For all the talk of cyber-difference, screens still behave like pages. The contributors in section six have developed, in response, a digital aesthetics unlike that of print.
Most text that appears on computer screens acts little different from text on paper. It sits on a virtual "page," perhaps reflowing if the page's dimensions are altered. It goes away if we "scroll" beyond it, or if we perform one of the established analogues for page-turning (usually a button-click of some sort). More exotically, our mouse clicks may animate screen text, or we may select pages by typing commands rather than pressing buttons.
This paperlike behavior calls into question claims for electronic writing's newness. Although it is a commonplace to say that electronic writing can exhibit structures and processes that could not plausibly be expressed in traditional media, the pagelike structure of most electronic texts still provokes neophytes into asking, "How is this different from a choose-your-own-adventure book?" And when selections of electronic text are constructed "on the fly" from smaller bits of text, we still might ask, "How is this different from `A Hundred Thousand Billion Poems'?" "A Hundred Thousand Billion Poems" is the text with which Raymond Queneau and François Le Lionnais founded the Oulipo in the early 1960s. It consists of ten printed sonnets: beginning with the first line of any sonnet, one may choose the second line of any of the ten sonnets, and so with the third, and on through the 14th -- yielding 1014 poems. Today the Oulipo continues its investigation of new structures and frameworks for writing.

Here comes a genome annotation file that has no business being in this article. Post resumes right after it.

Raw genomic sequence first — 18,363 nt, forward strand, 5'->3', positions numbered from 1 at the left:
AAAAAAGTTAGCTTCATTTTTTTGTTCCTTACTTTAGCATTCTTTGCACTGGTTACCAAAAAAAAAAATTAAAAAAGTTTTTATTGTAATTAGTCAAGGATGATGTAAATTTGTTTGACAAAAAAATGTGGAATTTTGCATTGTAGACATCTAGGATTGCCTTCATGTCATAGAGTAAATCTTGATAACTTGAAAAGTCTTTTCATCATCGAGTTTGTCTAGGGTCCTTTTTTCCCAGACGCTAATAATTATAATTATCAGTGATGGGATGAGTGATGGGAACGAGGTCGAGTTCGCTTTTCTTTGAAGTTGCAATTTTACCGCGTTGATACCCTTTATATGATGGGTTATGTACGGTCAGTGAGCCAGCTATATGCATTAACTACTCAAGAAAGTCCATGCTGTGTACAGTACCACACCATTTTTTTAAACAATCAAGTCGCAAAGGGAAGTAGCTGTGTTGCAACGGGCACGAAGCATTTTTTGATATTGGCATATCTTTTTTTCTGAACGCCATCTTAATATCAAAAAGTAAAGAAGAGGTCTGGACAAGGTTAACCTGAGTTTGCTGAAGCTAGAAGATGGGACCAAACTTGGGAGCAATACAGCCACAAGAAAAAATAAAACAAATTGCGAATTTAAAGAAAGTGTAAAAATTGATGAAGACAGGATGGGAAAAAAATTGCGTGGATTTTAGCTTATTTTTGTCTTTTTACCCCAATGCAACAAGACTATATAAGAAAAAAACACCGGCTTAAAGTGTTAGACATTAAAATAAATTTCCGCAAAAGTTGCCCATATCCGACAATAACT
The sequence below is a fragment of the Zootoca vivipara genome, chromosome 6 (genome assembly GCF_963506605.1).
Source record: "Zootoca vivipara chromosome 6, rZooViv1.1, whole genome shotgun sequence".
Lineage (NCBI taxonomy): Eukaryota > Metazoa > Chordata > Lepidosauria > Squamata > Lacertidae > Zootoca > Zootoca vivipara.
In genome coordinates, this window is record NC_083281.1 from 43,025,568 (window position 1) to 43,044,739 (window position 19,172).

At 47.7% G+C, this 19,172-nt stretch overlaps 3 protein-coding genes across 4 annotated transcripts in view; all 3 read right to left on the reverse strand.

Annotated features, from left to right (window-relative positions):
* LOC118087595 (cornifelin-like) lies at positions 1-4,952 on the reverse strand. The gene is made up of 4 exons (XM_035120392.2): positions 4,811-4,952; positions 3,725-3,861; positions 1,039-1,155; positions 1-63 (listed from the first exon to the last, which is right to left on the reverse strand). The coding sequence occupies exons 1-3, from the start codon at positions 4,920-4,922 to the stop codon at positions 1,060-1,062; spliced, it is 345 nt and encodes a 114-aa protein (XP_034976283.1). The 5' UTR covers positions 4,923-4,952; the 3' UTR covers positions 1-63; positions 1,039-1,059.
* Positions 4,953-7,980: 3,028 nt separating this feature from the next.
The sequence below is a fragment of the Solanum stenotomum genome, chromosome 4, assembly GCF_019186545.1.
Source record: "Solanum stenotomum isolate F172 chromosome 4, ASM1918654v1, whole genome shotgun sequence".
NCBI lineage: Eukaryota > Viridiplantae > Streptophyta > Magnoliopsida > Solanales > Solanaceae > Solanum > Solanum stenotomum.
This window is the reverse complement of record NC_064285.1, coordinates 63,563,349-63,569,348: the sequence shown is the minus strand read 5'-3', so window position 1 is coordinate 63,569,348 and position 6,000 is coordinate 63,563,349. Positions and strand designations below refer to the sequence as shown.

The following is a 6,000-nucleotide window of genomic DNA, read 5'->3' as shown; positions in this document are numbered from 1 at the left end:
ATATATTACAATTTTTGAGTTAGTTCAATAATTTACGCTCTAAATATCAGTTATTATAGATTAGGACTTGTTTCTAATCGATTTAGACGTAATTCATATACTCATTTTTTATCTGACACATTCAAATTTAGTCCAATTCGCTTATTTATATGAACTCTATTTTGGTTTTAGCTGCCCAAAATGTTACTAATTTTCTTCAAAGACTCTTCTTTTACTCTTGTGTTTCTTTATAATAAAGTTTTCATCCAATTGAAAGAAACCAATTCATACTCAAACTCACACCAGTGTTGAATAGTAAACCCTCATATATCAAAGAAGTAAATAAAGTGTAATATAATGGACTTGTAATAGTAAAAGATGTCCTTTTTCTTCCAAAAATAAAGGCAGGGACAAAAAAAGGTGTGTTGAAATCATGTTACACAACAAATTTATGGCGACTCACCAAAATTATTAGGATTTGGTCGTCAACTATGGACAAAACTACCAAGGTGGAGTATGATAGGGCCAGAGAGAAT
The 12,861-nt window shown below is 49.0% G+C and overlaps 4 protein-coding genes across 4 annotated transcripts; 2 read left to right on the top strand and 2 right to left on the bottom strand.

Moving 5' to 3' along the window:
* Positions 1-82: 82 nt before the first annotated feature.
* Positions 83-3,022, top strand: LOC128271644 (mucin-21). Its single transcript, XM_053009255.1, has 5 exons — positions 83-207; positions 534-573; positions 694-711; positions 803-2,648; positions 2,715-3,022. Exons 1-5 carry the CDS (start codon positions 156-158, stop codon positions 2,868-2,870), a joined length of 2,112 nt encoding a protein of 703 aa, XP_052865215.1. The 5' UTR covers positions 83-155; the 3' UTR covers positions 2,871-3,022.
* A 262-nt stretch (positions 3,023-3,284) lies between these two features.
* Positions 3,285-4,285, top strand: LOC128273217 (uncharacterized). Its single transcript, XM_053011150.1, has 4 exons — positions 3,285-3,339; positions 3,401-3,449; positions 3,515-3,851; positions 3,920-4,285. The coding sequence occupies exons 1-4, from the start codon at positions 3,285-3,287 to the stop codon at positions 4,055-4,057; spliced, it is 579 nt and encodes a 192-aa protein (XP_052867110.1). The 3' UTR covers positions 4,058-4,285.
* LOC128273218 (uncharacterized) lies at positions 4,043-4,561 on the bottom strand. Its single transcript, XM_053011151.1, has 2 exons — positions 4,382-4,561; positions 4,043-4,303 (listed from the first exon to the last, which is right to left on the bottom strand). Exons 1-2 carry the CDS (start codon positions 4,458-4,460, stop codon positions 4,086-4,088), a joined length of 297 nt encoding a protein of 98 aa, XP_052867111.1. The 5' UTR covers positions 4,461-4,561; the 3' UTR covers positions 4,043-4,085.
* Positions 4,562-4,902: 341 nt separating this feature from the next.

The three artist/theorists presented in this section take our conceptions of textual interaction further. In their work, and in the work by others described herein, text is presented in manners impossible to sensibly understand through the metaphor of the page. Here texts (sentences, words, even letters) alter algorithmically over time. Here our whole bodies engage with texts that take interaction beyond "one finger and one eye." An argument is made that the combinatory possibilities of language -- of the "literal" -- provide more appropriate guidance for work with digital media objects than the ascendant "image."
In the environments described by these essayists, writing has become very different from most previous electronic writing. As noted above, the atomic unit is no longer the paragraph or the line, but the word or letter. Writing becomes as much about the design of the interaction and textual recombination processes (which will determine the units that appear, and what relation they have to the reader's body) as it is about the composition of the units fed into the system.
Yet it might be argued that these systems represent no more than an extension of the approach of "A Hundred Thousand Billion Poems" -- moving beyond the combinatory possibilities of paperspace to video pixels and simple computation. This may be -- but this is a significant movement, and its consequences are only beginning to be explored.
Queneau, Raymond (translated by Stanley Chapman) (1961). "100,000,000,000,000 Poems." In Oulipo Compendium, edited by Harry Mathews and Alastair Brotchie. London: Atlas Press. Original French text: Cent Mille Milliards de poèmes (1961). Paris: Gallimard.